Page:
The newborn blood spot screening is intended for all newborn babies.

Each year approximately 175,000 newborn blood spot screenings are carried out. The newborn blood spot screening is carried out as soon as possible, between 72 and 168 hours after birth. In a combined implementation with the newborn hearing screening, this screening is performed from 96 hours after birth.

Figures

Each year approximately 175,000 newborn blood spot screenings are carried out, 1/6th of them in hospitals. Participation in blood spot screening has remained stable over time, in 2016 it was 99.2%.

Newborn blood spot screening (Screening in 2016)

Figures

Disease burden (incidence)

About 180-190 children per year.

Size of target group (2016 monitoring report)

174,085

Number of screening tests (2016 monitoring report)

172,754

Participation rate (2016 monitoring report)

99.2%

Number and percentage of referrals:
(Source: Tables 3 to 7, MZ is the sum of the values in Table 5, 2016 monitoring report)

Total 647 (0.37%)
27 (0.02%) AGS, 357 (0.21%) CH, 158(0.09%) MZ, 60 (0.04%) SZ, 45 (0.03%) CF

Detection rates by disorder (per 1000 screened)
(Source: 2016 monitoring report, N traced/N screened)

Total 1.035
0.046 AGS, 0.411 CH, 0.278 MZ, 0.126 SC, 0.168 CF

Positive predictive value of an anomalous result
(Source: 2016 monitoring report)

Total 33%
33% AGS, 22% CH, 30% MZ, 96% SZ, 67% CF

False positives (per 1,000 screened) (2016 monitoring report)

2.2 (n=375)

False negative screenings (per 1,000 screened) (2016 monitoring reportort)*

0.023 (n=4)

Missed patients (per 1,000 screened) (2014 Evaluation report)**

0 (n=0)

Timeliness 1st newborn blood spot screening (% live births where the 1st newborn blood spot screening was carried out <168 hours after birth)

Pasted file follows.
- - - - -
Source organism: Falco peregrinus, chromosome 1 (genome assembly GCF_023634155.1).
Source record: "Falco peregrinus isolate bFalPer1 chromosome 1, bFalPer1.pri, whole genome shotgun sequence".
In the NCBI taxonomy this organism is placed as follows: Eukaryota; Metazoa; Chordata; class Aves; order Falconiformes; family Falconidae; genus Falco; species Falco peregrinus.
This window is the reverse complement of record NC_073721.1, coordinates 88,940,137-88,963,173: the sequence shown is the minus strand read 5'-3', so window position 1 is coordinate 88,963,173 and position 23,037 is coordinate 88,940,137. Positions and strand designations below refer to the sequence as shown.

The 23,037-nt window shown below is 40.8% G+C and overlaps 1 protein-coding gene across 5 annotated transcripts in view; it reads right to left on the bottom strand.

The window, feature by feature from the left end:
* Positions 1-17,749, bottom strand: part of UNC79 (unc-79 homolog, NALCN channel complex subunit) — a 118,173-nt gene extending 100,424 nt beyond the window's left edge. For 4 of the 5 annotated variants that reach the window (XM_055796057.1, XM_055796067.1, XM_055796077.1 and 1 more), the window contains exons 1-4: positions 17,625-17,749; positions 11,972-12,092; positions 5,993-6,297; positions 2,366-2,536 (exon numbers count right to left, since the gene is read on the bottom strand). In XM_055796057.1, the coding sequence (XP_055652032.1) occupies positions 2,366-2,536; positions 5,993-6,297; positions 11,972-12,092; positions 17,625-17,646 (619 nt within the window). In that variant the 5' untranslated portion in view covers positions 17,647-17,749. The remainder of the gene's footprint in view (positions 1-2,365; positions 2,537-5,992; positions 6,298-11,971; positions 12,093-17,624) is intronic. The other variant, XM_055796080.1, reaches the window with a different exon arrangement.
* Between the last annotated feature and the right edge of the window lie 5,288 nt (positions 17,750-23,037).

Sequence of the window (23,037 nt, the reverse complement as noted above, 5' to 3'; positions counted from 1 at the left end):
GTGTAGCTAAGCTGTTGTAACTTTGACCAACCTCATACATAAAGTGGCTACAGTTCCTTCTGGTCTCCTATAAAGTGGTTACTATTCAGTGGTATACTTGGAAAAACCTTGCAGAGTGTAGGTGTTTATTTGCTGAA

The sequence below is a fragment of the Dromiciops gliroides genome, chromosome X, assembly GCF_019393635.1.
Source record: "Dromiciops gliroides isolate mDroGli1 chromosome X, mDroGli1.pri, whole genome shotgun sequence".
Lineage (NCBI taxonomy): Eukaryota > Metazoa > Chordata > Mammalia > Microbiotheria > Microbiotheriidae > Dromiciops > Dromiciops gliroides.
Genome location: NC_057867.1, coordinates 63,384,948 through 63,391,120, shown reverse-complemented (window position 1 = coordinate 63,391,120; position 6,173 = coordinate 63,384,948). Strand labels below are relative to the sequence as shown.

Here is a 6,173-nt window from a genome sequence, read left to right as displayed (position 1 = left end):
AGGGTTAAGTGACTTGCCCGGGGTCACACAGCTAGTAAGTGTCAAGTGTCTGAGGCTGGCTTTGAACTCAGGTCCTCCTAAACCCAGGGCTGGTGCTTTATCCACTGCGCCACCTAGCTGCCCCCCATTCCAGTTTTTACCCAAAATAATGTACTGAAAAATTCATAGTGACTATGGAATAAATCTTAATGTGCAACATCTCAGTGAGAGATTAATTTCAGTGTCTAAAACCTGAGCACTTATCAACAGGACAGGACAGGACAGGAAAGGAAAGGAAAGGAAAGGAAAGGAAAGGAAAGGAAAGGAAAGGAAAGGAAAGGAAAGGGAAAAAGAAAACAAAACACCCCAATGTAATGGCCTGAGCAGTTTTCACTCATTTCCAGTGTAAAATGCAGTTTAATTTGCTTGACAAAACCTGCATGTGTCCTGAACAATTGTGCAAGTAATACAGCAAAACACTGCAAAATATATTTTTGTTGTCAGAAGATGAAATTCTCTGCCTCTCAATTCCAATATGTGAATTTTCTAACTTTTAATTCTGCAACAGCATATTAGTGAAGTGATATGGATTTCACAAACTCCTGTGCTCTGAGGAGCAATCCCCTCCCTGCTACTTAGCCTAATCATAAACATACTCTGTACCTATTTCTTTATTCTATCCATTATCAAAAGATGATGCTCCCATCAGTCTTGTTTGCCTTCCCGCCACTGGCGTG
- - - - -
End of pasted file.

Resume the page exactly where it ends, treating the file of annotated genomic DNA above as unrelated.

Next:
98.8%

Timely intervention (evaluationreport 2016)

Totaal 92%

100% AGS, 93% CH, 92% MZ, 92% SZ, 93% CF

* Number of children with a newborn blood spot screening disease who were not traced by screening but who did participate in the screening.

** Number of children with a newborn blood spot screening disease who were not traced by screening, where something went wrong during the process that cannot be attributed to the test.

  • Disease burden (incidence): number of newly diagnosed cases per year
  • Participation rate: the percentage of those invited who actually undergo a screening test.
  • Percentage of referrals: the percentage of screened individuals who receive a referral to a hospital for follow-up diagnostic testing.
  • Detection rate: the number of abnormalities detected, expressed per number of individuals screened. This is a measure of the probability that a relevant abnormality will be traced.
  • Positive predictive value of a referral: the probability that an abnormality (that is clinically relevant) will actually be found following a referral to the hospital.
  • False-positives: the number of people given a referral to the hospital (expressed per number of individuals screened), but where no abnormality (that is clinically relevant) is found. In other words, the probability of someone being sent to the hospital unnecessarily.
  • False negatives: the probability that, following a negative screening, a relevant abnormality will nevertheless be found (following clinical diagnosis).
All the children traced by blood spot screening in the period from 2007 to 2014

 

2007

2008

2009

2010

2011

2012

2013

2014

2015 2016

AGS

11

8

10

7

8

8

8

6

3 8

CH

57

90

65

95

80

69

72

77

78 71

MZ

70

97

87

61

71

51

47

59

50 48

SCZ

41

30

30

41

39

34

35

29

25 22

CF

-

-

-

-

22

27

21

12

21 29

Total

179

225

192

204

217

189

183

183

177 178